Corticosteroids and asthma death

NEW YORK, August 3 (Praxis Press) Inhaled corticosteroids are effective in treating asthma but it is unclear whether their use can prevent death from asthma. Suissa and colleagues performed a population-based study of deaths from asthma in Saskatchewan, Canada, between 1975 and 1991, and found that regular use of inhaled corticosteroids might be associated with a decreased risk of death from asthma. Out of 30,569 subjects, 66 patients who died of asthma and who had complete records inhaled a mea

August 8, 2000

NEW YORK, August 3 (Praxis Press) Inhaled corticosteroids are effective in treating asthma but it is unclear whether their use can prevent death from asthma. Suissa and colleagues performed a population-based study of deaths from asthma in Saskatchewan, Canada, between 1975 and 1991, and found that regular use of inhaled corticosteroids might be associated with a decreased risk of death from asthma. Out of 30,569 subjects, 66 patients who died of asthma and who had complete records inhaled a mean number of 1.18 canisters of corticosteroids compared with a mean number of 1.57 canisters for the controls. They also found that the rate of death from asthma decreased by 21% with each additional canister of inhaled corticosteroids used in the previous year. The regular use of low-dose inhaled corticosteroids may decrease the risk of death from asthma.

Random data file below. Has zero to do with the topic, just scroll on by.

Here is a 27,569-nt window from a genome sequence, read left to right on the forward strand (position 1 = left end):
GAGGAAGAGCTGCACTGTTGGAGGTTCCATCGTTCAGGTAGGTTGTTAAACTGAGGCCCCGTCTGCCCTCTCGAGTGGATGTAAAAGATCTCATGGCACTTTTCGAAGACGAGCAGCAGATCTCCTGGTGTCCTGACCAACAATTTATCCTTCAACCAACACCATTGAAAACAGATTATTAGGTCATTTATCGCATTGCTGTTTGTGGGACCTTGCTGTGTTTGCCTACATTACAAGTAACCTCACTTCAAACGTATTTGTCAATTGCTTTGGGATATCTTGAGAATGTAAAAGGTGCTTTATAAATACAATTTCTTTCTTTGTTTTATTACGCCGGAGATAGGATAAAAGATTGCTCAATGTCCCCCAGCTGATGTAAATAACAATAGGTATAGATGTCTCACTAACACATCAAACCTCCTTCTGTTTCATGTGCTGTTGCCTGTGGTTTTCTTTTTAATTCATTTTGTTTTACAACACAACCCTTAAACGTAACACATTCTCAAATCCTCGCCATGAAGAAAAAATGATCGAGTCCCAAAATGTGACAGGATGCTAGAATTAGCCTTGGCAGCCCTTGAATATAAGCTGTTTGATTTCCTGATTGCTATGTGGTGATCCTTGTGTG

Advertisement
Advertisement

Popular Now

  1. The Mycobiome
    Features The Mycobiome

    The largely overlooked resident fungal community plays a critical role in human health and disease.

  2. Antibody Alternatives
    Features Antibody Alternatives

    Nucleic acid aptamers and protein scaffolds could change the way researchers study biological processes and treat disease.

  3. Holding Their Ground
    Features Holding Their Ground

    To protect the global food supply, scientists want to understand—and enhance—plants’ natural resistance to pathogens.

  4. Circadian Clock and Aging
    Daily News Circadian Clock and Aging

    Whether a critical circadian clock gene is deleted before or after birth impacts the observed aging-related effects in mice.

Advertisement
Advertisement
Life Technologies